Ruby, Honeyred, Grandad’s Favourite
Victoria, Livingstone, Hogan’s Shillelagh
Irish Giant …
Crimson Winter, Scarlet Defiance
Dawe’s Challenge, Moore’s Red-Right-Thru
Reed’s Early Superb …
Hawke’s Champagne, German Wine,
Harbinger, Timperley, Tobolsk,
Kershaw’s Paragon …
I love the vernacular poetry of common names. Of thistles, plums—or in this case—rhubarb. Those stanzas are all varieties and cultivars of rhubarb.
‘Plant names have more influence with gardeners than is generally supposed; thus in the case of rhubarb, Champagne and Early Scarlet find more favour than the Sutton (a very good sort), although this is certainly a name which should inspire confidence.’
Daily News (Perth, WA), July 1911
AWA (Amalgamated Wireless Australasia) garden fete, 1944. Photo from the State Library of NSW
Does size matter? It certainly seems to at fetes and agricultural shows. And I’ve read a number of articles about the giant rhubarb of Alaska. The plant was likely brought there by Russian traders in the 1700s. And once there it grew big. Long days of summer sunlight apparently produce monster plants. Leaves the size of small satellite dishes and stalks as thick as a man’s arm.
Stalks posing as fruit. The Cinderella of the kitchen garden. A cut-and-come-again character. A vegetable struggling to find its place in a fruit world. The basis of a comfort food classic.
Botanically speaking rhubarb is a vegetable. Culturally speaking it’s fruit, and in 1947 a US Customs court in Buffalo NY ruled that it was indeed a fruit. And so it has remained.
The history and botany of rhubarb are complicated, but fall into two broad categories. More or less. Medicinal rhubarb and culinary rhubarb. The medicinal kind was well known in Europe by the seventeenth century, but its culinary sibling didn’t appear in cookbooks until the latter part of the eighteenth.
Rhubarb made its journey west via a circuitous route from northern Asia to the banks of the Volga, and then from Russia to Europe—and from Britain to North America, New Zealand and Australia. It’s a well-travelled plant. For a detailed account of rhubarb’s peregrinations Clifford Foust’s Rhubarb: The Wondrous Drug, is the go-to book.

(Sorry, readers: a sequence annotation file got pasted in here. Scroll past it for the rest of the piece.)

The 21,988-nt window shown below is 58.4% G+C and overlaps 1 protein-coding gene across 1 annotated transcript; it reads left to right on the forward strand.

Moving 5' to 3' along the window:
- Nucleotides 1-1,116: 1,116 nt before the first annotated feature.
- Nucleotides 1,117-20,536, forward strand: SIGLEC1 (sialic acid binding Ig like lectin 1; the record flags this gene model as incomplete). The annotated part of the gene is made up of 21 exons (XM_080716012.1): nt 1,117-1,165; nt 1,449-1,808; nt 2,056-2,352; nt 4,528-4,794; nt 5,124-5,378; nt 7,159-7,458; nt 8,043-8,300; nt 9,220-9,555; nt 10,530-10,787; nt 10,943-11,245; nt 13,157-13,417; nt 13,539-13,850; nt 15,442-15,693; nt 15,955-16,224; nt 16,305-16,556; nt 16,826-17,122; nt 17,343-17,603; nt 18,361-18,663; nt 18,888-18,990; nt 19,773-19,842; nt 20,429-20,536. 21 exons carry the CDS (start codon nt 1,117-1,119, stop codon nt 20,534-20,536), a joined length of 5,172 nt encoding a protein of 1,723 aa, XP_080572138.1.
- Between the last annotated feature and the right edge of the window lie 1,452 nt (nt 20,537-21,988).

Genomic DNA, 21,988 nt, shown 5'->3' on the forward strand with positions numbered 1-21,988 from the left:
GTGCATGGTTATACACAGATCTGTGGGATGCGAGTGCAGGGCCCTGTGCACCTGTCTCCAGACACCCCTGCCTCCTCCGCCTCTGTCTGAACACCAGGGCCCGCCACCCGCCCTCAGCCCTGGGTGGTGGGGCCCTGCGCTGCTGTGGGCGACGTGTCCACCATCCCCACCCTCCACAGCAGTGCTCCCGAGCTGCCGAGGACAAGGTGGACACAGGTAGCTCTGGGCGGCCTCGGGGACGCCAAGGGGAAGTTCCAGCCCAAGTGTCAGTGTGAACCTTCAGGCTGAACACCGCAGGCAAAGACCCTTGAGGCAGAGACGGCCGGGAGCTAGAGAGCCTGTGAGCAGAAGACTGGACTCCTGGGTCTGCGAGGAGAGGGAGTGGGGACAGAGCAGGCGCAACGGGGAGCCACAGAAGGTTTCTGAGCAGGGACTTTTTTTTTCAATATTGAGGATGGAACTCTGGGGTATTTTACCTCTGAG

Rhubarb arrived in Australia in the early-mid 1800s. The rhubarb we use here, whether cultivated in back yards or bought from shops and farmers’ markets, is grown outside. Recipes from England though, often refer to forced rhubarb. The forcing process, which originated in West Yorkshire, involves bringing two-year-old plants into dark sheds where the only light they’ll see will come from the flicker of candles at harvest time. Under these blackout conditions, the plants grow pinker, sweeter stalks instead of the leaves required for photosynthesis. Rhubarb produced this way is less fibrous and has a more delicate flavour than its field-raised counterparts. Does anyone force rhubarb in Australia?
Rhubarb goes in and out of fashion. Although unpopular in the decades following World War II, in the twenty-first century rhubarb has enjoyed a renaissance and is now firmly back on the menu.
Come the cooler weather, rhubarb comes into its own—in pies, muffins, poached with your breakfast porridge and in crumbles. Heaps of recipes for rhubarb crumble on the internet, and it’s a very forgiving dish. Not one to impress Instagram or Masterchef judges, but one to be enjoyed at home on a winter evening with the accompaniment of your choice: custard, cream, yoghourt, crème anglaise, ice-cream—or my personal favourite, evaporated milk.